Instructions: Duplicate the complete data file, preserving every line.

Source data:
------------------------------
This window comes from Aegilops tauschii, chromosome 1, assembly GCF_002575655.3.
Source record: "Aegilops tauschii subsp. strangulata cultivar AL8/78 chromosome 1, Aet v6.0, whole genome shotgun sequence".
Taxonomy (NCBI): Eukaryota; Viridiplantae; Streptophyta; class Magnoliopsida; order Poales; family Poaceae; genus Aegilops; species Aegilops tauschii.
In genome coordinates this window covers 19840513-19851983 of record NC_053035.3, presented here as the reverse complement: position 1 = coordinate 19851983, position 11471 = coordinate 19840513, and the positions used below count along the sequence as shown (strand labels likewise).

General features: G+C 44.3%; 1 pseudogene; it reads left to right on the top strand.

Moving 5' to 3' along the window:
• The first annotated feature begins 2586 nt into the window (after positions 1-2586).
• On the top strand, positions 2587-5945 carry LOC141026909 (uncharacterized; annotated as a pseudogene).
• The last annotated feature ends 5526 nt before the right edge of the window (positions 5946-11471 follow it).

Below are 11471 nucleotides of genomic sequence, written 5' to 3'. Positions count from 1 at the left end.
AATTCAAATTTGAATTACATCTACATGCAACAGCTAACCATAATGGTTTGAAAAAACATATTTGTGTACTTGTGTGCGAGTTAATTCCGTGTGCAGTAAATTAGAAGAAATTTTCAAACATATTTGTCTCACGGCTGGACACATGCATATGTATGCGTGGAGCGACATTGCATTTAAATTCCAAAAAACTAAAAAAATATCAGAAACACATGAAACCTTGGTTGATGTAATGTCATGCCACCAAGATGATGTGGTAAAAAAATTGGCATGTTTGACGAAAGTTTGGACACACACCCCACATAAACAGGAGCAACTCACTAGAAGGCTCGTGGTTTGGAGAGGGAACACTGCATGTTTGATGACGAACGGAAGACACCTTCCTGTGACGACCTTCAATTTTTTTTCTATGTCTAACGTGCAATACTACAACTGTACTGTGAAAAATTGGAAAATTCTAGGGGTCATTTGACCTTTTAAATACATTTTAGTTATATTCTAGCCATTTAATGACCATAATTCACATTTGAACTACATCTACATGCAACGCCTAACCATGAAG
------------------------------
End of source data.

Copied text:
This window comes from Aegilops tauschii, chromosome 1, assembly GCF_002575655.3.
Source record: "Aegilops tauschii subsp. strangulata cultivar AL8/78 chromosome 1, Aet v6.0, whole genome shotgun sequence".
Taxonomy (NCBI): Eukaryota; Viridiplantae; Streptophyta; class Magnoliopsida; order Poales; family Poaceae; genus Aegilops; species Aegilops tauschii.
In genome coordinates this window covers 19840513-19851983 of record NC_053035.3, presented here as the reverse complement: position 1 = coordinate 19851983, position 11471 = coordinate 19840513, and the positions used below count along the sequence as shown (strand labels likewise).

General features: G+C 44.3%; 1 pseudogene; it reads left to right on the top strand.

Moving 5' to 3' along the window:
• The first annotated feature begins 2586 nt into the window (after positions 1-2586).
• On the top strand, positions 2587-5945 carry LOC141026909 (uncharacterized; annotated as a pseudogene).
• The last annotated feature ends 5526 nt before the right edge of the window (positions 5946-11471 follow it).

Below are 11471 nucleotides of genomic sequence, written 5' to 3'. Positions count from 1 at the left end.
AATTCAAATTTGAATTACATCTACATGCAACAGCTAACCATAATGGTTTGAAAAAACATATTTGTGTACTTGTGTGCGAGTTAATTCCGTGTGCAGTAAATTAGAAGAAATTTTCAAACATATTTGTCTCACGGCTGGACACATGCATATGTATGCGTGGAGCGACATTGCATTTAAATTCCAAAAAACTAAAAAAATATCAGAAACACATGAAACCTTGGTTGATGTAATGTCATGCCACCAAGATGATGTGGTAAAAAAATTGGCATGTTTGACGAAAGTTTGGACACACACCCCACATAAACAGGAGCAACTCACTAGAAGGCTCGTGGTTTGGAGAGGGAACACTGCATGTTTGATGACGAACGGAAGACACCTTCCTGTGACGACCTTCAATTTTTTTTCTATGTCTAACGTGCAATACTACAACTGTACTGTGAAAAATTGGAAAATTCTAGGGGTCATTTGACCTTTTAAATACATTTTAGTTATATTCTAGCCATTTAATGACCATAATTCACATTTGAACTACATCTACATGCAACGCCTAACCATGAAG